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Court denies temporary injunction in Austin's paid sick leave ordinance

"While this is an important victory, the fight isn't over," said Austin City Council Member Greg Casar.
Credit: Micha? Chodyra
Photo: Thinkstock

AUSTIN -- A Travis County court judge on Tuesday denied the temporary injunction in Austin's paid sick leave ordinance, according to a representative from the 353rd Civil District Court.

Council Member Greg Casar, who has been active in his support of the city's ordinance, released the following statement after Judge Tim Shulak's decision:

“The Austin City Council listened to working families across our city and passed the first paid sick days law in Texas. Paid sick days protect the health and safety of families by ensuring people can take the necessary time for themselves and their loved ones when they’re sick. While this is an important victory, the fight isn’t over. The same anti-worker groups who sued the City have made it clear they want to take paid sick days away from working people during the next legislative session. Working families in Austin aren’t going to let these out of touch groups take away our right to a fair workplace.”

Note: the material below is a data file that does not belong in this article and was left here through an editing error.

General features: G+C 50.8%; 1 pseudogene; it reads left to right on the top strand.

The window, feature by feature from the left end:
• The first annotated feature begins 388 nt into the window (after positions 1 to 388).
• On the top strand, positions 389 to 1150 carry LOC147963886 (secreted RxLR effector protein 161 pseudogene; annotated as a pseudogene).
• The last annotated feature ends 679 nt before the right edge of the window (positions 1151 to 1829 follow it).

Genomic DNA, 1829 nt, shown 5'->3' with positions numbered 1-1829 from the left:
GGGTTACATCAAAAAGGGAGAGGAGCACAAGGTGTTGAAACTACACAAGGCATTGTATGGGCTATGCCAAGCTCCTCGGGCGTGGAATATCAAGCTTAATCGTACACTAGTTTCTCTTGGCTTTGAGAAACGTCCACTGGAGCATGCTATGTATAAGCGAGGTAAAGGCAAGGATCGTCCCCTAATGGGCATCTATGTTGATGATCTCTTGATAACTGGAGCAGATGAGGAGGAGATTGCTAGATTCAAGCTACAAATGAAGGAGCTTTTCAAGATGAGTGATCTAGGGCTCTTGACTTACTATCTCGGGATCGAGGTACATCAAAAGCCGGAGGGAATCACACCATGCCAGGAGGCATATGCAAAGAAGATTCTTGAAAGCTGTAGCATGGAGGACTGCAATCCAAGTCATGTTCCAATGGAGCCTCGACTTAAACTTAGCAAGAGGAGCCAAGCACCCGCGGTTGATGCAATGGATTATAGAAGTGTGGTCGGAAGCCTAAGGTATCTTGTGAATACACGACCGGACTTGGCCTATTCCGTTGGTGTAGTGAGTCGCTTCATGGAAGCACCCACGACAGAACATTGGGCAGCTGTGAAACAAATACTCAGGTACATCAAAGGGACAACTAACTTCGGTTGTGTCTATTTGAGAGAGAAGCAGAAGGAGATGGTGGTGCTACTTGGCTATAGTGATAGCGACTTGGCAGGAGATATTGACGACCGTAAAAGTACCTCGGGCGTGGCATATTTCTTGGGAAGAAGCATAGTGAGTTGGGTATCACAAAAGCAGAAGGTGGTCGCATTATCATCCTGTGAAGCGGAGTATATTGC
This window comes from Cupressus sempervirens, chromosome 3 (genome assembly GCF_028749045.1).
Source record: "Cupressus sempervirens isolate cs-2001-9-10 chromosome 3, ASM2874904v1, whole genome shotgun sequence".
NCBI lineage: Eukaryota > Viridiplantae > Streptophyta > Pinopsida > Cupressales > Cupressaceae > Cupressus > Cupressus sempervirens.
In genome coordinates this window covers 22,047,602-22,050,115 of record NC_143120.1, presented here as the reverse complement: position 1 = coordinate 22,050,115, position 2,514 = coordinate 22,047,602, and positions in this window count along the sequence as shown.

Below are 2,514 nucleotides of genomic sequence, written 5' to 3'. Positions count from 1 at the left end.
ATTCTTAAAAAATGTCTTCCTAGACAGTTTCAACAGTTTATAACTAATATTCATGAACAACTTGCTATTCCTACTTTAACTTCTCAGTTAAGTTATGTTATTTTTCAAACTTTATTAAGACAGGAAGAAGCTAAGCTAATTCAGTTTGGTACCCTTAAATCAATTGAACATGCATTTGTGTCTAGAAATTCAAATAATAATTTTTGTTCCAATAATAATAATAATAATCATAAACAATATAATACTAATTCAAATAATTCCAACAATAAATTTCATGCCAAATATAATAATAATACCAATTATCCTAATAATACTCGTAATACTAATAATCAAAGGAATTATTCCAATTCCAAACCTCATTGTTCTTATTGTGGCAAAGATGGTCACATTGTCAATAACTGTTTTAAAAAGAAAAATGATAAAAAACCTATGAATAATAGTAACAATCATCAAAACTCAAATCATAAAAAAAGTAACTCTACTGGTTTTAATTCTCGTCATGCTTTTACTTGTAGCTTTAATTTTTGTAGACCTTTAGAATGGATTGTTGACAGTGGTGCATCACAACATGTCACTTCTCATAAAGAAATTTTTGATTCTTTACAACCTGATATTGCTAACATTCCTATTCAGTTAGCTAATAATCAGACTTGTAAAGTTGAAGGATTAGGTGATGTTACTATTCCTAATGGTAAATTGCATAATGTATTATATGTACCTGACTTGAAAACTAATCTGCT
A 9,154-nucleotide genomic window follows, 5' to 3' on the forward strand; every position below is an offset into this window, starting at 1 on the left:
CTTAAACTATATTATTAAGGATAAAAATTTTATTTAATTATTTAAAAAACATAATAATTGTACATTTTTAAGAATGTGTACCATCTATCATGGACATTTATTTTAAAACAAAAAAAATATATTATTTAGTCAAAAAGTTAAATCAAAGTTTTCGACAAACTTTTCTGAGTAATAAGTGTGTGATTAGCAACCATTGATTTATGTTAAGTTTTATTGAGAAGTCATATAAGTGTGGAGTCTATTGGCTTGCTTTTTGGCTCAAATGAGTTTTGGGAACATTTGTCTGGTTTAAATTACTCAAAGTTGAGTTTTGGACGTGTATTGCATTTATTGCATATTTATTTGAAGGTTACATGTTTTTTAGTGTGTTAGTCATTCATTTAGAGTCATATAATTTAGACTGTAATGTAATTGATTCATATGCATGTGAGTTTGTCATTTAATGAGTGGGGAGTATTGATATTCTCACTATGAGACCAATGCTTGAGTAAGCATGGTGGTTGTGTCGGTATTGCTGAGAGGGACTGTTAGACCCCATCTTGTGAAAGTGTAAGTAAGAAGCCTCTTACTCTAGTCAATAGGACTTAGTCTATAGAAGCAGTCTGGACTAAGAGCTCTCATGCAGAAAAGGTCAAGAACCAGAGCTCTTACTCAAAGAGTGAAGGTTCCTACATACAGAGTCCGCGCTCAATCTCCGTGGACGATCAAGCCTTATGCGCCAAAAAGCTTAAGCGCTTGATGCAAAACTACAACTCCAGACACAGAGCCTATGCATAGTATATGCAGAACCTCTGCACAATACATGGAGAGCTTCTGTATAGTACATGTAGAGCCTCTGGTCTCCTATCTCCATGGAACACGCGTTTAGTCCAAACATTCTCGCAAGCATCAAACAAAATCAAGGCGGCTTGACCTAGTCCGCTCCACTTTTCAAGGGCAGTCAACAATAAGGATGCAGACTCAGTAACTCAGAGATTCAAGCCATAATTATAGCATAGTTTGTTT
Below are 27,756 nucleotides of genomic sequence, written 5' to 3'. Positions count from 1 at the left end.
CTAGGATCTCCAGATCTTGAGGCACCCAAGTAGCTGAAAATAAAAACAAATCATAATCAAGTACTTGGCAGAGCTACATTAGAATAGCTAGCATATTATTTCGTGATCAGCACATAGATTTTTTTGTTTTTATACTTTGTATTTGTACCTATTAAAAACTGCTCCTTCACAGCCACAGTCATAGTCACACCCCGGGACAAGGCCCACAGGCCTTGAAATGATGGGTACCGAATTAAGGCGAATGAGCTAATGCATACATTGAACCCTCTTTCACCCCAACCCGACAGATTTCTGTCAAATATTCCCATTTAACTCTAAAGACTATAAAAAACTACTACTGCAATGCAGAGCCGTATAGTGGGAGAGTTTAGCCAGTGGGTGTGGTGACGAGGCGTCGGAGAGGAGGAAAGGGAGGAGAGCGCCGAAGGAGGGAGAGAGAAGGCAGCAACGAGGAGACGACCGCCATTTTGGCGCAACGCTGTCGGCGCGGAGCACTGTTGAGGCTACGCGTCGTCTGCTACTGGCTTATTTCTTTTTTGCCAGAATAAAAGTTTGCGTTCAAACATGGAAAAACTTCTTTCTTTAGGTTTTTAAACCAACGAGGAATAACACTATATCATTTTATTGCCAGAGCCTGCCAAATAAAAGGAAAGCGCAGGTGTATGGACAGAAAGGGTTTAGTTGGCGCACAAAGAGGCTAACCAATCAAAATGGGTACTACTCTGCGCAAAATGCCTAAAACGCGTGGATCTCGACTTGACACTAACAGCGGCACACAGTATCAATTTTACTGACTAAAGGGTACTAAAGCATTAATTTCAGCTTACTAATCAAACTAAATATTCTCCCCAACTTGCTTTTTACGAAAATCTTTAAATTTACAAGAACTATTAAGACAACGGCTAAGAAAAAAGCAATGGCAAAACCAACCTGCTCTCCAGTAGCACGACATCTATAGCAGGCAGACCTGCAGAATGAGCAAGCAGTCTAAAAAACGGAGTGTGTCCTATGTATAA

The Workers Defense Project also issued a statement:

“Today is an important victory for working families in Austin who for too long have been forced to choose between taking a pay cut or going to work sick,” said Workers Defense Project Executive Director Jose P. Garza. “We applaud Travis County District Court for rejecting the puzzling arguments made by special interests with ties to the Koch Brothers who seek to deny hundreds of thousands of hardworking Austin residents the right to earn paid sick time. While the case will continue to be heard in district court, the ruling paves the way for the City of Austin paid sick time ordinance to be implemented on October 1, 2018. The ordinance, passed with the support of nine out of eleven democratically elected council members, will allow individuals to earn one hour of paid sick time for every thirty hours of work."

The injunction, filed by the Texas Public Policy Foundation and the National Federation of Independent Business, would have halted Austin's current paid sick time ordinance.

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